Sustainably sourced ingredients to induce your happiest food coma yet
A journalist turned chef telling stories through food
In Ignacia Place, there sits a restaurant with a dark, industrial interior—a refreshing contrast from the typical bright, kitschy designs that populate the north. But don’t let the austere impression intimidate you. The place is actually quite cozy, and the food is warm and comforting.
We are greeted by Christine Roque, one of the owners and founders of Half Saints. She sits with us as we wait for the food, telling us the story of how the restaurant came to be. It plays out almost like a forbidden romance (with a happy ending). Roque grew up with an affinity for food and cooking. Despite her interest, her parents encouraged her to pursue a more “traditional” career. So her culinary dreams were put aside—at least, for a couple of years.
During her time as a student and broadcast professional, Roque was able to travel around the globe and experience a variety of cultures along the way—which, in retrospect, became vital in developing the restaurant’s international cuisine. Just browse through the menu and you can pinpoint the places she’s traveled to.
An itch she could not scratch, her love of food ultimately resurfaced. But this time, everything seemed to fall into place: She developed her palate, refined her cooking, made connections, and most importantly, knew her purpose.
She and her partners (an all-female founding team, FYI) merged their passion for food and advocacy, thus creating Half Saints.
Perhaps an indication of the owners’ background in journalism and advocacies,
the name “Half Saints” isn’t just arbitrary wordplay: One of the restaurant’s main values is promoting sustainability by sourcing their ingredients responsibly, whenever possible. This means supporting local startups and farmers—even if it means paying a premium. It’s a humble act of service to our countrymen, offset by the richness of the restaurant’s food. Just try ordering some of the crowd favorites and you’ll understand why they call themselves half saints.
For starters, there’s the Chicharron Teriyaki, a plate of crisp strips of pork glazed with teriyaki sauce and cooked in the style of Camiling bagnet (an ode to the hometown of Roque’s mother). The Tarlac-meets-Tokyo dish is meant to be eaten like a DIY taco: smear a generous spoonful of cheese on the nori, top it with a glistening slice of pork, and devour it in a single bite.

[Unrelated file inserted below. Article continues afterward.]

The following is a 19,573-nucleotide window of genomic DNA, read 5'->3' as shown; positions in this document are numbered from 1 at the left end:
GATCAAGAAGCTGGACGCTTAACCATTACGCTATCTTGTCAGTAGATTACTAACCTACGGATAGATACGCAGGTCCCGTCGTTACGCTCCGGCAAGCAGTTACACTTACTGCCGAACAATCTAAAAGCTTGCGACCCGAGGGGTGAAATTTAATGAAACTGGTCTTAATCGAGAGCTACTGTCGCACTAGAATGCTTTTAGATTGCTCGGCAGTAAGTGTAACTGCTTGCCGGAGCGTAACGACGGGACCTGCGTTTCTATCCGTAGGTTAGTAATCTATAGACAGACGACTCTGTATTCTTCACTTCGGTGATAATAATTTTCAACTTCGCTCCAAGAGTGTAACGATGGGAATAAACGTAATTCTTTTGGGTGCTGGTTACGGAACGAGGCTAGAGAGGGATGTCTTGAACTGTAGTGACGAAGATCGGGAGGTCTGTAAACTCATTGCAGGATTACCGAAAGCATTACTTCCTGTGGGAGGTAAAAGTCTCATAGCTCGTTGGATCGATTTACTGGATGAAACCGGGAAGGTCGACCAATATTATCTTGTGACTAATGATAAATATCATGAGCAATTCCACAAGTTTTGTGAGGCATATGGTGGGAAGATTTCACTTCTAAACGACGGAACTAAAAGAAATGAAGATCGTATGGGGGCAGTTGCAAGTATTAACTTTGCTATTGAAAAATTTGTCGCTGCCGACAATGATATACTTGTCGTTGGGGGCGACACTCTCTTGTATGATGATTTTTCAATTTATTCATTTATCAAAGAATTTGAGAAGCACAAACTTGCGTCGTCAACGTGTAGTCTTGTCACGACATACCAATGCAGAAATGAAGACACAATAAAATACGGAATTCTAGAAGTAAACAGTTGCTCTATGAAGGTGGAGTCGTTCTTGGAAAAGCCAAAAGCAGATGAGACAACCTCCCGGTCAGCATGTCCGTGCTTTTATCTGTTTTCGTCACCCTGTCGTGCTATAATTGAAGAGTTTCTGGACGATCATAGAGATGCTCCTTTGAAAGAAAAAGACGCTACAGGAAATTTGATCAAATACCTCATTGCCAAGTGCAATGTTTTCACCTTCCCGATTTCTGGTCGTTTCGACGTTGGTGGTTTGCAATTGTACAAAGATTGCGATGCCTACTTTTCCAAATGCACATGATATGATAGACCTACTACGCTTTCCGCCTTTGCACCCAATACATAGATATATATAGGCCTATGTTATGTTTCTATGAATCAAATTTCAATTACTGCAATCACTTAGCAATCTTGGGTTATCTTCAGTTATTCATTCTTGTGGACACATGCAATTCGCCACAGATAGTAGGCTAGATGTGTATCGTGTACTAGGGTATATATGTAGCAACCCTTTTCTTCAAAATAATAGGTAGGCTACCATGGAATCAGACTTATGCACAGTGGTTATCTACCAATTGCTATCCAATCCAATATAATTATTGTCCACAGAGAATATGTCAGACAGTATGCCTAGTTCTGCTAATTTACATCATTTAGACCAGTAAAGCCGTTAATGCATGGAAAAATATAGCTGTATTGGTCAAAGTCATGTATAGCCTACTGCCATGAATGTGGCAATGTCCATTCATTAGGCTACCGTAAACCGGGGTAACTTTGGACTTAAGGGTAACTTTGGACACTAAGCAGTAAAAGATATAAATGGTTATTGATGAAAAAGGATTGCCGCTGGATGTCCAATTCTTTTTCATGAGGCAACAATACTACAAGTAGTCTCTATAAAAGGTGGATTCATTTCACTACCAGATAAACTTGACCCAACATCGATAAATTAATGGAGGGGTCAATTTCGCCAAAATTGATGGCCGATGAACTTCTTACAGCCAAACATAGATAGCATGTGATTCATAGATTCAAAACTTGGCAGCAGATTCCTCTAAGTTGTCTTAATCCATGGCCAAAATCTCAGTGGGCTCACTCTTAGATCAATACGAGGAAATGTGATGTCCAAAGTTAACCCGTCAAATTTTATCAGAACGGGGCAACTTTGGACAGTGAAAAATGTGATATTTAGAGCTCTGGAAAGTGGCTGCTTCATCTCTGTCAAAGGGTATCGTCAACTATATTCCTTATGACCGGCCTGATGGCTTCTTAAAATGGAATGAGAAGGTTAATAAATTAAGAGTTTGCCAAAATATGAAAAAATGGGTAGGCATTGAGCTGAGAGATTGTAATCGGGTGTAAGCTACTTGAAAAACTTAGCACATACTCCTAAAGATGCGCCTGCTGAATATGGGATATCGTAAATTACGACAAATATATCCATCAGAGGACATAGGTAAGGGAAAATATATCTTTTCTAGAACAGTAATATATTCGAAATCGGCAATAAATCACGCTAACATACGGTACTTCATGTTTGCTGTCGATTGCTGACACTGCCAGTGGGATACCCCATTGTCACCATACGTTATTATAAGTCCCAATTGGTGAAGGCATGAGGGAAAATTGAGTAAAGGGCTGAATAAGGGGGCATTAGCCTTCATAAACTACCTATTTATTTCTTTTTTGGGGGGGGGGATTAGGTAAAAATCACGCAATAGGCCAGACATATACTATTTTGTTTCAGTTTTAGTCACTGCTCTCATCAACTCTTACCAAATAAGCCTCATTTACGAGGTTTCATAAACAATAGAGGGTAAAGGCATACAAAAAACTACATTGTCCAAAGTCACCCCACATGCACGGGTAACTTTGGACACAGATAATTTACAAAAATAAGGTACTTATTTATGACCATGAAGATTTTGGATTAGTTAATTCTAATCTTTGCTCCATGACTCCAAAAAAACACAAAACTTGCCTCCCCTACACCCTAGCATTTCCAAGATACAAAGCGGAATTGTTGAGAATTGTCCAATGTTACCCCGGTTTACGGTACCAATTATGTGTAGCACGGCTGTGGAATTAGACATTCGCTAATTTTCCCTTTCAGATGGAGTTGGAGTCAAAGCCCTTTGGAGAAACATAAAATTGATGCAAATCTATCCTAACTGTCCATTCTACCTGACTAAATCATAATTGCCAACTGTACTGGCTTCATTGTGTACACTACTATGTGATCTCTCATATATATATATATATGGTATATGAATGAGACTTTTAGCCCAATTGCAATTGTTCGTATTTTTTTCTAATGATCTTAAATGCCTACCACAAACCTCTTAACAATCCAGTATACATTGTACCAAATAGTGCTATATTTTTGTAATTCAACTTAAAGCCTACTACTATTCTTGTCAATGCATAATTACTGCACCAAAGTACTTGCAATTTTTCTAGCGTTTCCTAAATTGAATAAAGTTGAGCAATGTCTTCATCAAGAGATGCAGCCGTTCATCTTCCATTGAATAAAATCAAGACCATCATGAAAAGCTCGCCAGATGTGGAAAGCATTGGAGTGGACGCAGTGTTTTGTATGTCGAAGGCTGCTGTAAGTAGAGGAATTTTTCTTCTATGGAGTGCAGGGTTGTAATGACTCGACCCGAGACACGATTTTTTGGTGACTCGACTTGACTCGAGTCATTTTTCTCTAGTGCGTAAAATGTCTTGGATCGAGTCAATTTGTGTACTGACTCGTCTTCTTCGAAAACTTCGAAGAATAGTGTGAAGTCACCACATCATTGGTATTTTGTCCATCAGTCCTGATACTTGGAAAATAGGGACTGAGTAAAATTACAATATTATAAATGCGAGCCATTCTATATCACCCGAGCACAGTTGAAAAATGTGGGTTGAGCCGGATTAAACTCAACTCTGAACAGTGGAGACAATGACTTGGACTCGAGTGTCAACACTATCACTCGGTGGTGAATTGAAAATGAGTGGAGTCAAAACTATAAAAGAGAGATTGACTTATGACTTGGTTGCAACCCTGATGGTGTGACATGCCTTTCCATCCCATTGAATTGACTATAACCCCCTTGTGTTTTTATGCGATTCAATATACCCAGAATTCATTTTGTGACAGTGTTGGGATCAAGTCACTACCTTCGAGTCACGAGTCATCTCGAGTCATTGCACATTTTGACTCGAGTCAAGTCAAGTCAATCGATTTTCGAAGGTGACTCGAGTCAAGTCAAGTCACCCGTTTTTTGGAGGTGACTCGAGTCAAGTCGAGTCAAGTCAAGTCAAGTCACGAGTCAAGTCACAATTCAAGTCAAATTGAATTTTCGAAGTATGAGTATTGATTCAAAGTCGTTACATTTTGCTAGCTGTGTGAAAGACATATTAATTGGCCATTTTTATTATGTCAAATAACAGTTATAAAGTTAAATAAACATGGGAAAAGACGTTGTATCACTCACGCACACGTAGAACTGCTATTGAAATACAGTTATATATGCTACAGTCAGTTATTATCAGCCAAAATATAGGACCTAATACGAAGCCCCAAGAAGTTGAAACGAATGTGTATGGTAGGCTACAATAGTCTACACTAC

Fans of Middle Eastern cuisine will want to try the Humshuka: a combination of hummus and shakshouka (also known as eggs in hell). Served with a bowl of nacho chips, this is your weekend comfort food taken up a notch.
For a taste of Latin American flavors, the Arroz Con Pollo—chicken cooked in an aromatic sofrito base combined with rice braised in coconut milk—might satisfy your cravings. Alternatively, you can try the Gallo Pinto, a bed of dirty rice topped with shredded beef, bits of bacon, and a fried egg and served with a beautiful chunk of bone marrow on the side.
As for dessert? The owners of Half Saints may not be fans of overly sweet tastes, but that doesn’t make theirs any less satisfying.
A playful twist on the Italian recipe, the Tiramisu cheesecake is two desserts in one, with distinct layers of espressosoaked ladyfingers, chocolate, and oldfashioned cheesecake. If you’re in the mood for something a little more sophisticated, try the 64 percent dark chocolate tart. It’s sprinkled with pink Himalayan salt, which brings out the flavors of the locally sourced Davao chocolate. Both desserts pair nicely with a cup of coffee, which you’ll be happy to know is ethically sourced.
Arroz Con Pollo and Humshuka, a combination of hummus and shakshouka
Geometric art installation designed by Arts Serrano; Gallo Pinto with dirty rice, shredded beef, fried egg, and roasted bone marrow